Like A River Book Launch Event


I can still remember the moments Irally and I shared at the National Bookstore branch in Gateway Mall. It has to be one of our favourite ‘literary trysts’, first because it is perhaps the largest NBS branch with four-storey-worth of books and second, it is situated in the most accessible and strategic location for metro-commute: Cubao. We could not stop from talking about our favourite novels and authors once we claim our perfect spot in the seeming labyrinthine shelves of books. In between those walls of thick chunks of papers, we whispered our dream to become authors ourselves. We would picture our names printed on a book spine and have our work displayed along with the best-selling titles of the month. When we daydreamed all of these, I knew things will happen just how we imagined them. Maybe I am simply being ambitious but I believe in the power of invocation. It turned out Irally has a better grip when it comes to clinging to our dream because the life of a published writer landed in her backyard way sooner.


Following the success of her debut book To The Brightest, Irally Cariaso launches her new title Like A River.

Irally self-published her first vine But They Don’t Know It, Do They? while juggling all the stressful stuff a college student has to deal with. Her readership quickly grew, prompting her to write another book called To The Brightest. Although I was not able to have my own copy right away, I definitely am one of the proudest friends cheering her for such success. There is an incredible sensation whenever I think about the woman whom I used to navigate the aisles of a bookshop is now an actual author herself! Unlike her first vine, To The Brightest is available for online purchase which opened international readership for Irally. My Facebook newsfeed was suddenly inundated with pictures of her readers from right across the globe, giving compliments about how much they enjoyed reading her poems.

A year later, Irally announced that another ‘gem’ is on its way. This year, Like A River became the latest addition to her growing number of books. I saw the massive support from her readers who were all eager to place their orders and grab a copy of the new title. The reception was so strong it inspired me to offer a suggestion to Irally about holding a book launch for the official release of Like A River. Apparently, she loved the idea and became instantly committed to organizing the event. After mustering the support of our ever-loyal friends, the launch came to fruition.

Book Launch turned into Art Fest
As much as we want to label the event as a plain book launch, Irally and I knew right at the very onset of planning that it could be more than just a day about her success. Irally owes the flamboyant covers of her books from two of our artist friends, Zandra Martinez and Michael Lavilla. They both have gifted hands which can make any subject into an artistic masterpiece. And so, we thought of having a mini art exhibition to let Zandra and Michael showcase their collection. What was initially conceived as a book launch has turned into an art festival. All their paintings were peppered around the venue, adding to the already cosy vibe of Tweedle Book Cafe.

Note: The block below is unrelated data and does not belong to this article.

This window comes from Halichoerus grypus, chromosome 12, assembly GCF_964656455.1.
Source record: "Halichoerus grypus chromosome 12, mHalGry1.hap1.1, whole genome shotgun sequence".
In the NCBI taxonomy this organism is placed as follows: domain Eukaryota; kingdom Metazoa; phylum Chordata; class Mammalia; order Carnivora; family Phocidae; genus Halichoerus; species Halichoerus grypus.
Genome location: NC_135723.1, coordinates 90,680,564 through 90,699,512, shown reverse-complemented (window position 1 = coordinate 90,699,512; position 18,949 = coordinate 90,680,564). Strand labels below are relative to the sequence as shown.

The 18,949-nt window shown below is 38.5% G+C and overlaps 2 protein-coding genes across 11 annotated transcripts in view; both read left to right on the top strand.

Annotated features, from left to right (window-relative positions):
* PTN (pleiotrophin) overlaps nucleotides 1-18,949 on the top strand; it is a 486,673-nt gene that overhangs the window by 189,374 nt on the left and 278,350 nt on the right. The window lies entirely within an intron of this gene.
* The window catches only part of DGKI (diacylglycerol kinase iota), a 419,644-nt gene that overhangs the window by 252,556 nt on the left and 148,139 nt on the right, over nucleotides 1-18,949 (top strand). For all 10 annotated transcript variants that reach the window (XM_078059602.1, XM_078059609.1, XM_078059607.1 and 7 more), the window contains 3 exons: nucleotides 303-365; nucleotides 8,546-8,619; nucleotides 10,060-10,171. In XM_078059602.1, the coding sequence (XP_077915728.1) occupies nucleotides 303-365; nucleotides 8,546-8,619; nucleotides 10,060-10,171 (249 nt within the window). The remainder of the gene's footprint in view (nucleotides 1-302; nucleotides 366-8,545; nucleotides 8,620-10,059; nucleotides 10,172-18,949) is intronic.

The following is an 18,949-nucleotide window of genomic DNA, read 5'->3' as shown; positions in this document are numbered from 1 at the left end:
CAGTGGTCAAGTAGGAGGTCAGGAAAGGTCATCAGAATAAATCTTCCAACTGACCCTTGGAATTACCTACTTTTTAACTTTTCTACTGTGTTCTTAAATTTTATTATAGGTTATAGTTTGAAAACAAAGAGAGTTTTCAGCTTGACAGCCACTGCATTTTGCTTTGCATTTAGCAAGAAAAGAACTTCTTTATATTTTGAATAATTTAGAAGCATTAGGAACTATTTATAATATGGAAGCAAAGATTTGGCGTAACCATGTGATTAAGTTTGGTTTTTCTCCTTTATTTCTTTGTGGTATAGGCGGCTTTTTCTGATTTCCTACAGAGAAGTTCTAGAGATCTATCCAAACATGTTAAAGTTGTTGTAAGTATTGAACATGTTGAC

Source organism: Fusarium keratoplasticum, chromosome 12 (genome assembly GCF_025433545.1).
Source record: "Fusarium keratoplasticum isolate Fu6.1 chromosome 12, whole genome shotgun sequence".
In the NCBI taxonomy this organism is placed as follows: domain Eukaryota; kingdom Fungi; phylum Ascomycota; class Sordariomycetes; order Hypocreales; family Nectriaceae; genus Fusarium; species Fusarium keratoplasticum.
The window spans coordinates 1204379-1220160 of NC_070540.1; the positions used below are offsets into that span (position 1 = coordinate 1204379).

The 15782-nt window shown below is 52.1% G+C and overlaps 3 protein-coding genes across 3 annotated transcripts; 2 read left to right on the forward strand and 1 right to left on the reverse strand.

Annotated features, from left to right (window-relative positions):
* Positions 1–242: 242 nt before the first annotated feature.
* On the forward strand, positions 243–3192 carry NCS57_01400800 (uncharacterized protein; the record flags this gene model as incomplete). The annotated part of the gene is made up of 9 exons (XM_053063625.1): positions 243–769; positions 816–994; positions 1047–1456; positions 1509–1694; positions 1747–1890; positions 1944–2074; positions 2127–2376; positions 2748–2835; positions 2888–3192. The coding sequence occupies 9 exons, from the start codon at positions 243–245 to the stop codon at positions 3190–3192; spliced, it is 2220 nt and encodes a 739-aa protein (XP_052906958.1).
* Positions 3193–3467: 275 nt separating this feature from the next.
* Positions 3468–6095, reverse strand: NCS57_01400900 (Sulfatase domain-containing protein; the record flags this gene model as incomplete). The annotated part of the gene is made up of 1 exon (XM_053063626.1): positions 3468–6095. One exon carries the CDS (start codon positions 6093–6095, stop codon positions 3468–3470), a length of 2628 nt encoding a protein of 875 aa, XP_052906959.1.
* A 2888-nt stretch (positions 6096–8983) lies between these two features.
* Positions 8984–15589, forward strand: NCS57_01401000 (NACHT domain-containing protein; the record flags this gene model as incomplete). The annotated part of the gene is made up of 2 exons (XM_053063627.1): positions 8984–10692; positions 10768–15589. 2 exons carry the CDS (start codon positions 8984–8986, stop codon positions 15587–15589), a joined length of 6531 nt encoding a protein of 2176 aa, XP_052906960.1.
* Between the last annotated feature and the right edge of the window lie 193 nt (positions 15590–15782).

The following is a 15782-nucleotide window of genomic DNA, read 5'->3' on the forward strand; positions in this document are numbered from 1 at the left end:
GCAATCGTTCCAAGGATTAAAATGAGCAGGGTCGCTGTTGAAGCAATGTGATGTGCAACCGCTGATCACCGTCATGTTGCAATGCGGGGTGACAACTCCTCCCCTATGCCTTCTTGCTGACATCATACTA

Guests had a complete ‘art fest experience’ as they snag lovely bookmarks for every purchase of Like A River. Each bookmark was hand-made by the budding artist and our resident calligraphist, Bea Vargas. (She made a personalized one for me!)


Guests snag a colorful bookmark for every purchase of Like A River and To The Brightest courtesy of Bea Vargas

We also invited two mental health awareness organisations which Irally is actively involved in. The participation of Silakbo PH and MentalHealthPH is our way of making a statement on mental health awareness, especially that the inspiration of Like A River is the importance of conversation and winning our own inner battles. The two organisations were represented by Rissa Coronel and Roy Dahildahil, respectively.

Coronel talked about the vision of their group and how they incorporate the promotion of mental health awareness with artworks and literary compositions through their vine called Cathartic. Silakbo PH publishes its own vine, featuring submissions made by people from various walks of life. According to Coronel, their effort to collect works from artists encourages artistic expression on the status of mental health in the Philippines. Dahildahil, meanwhile, elaborated the current efforts of the government and private institutions in making our country a friendlier environment for the subject of mental health awareness.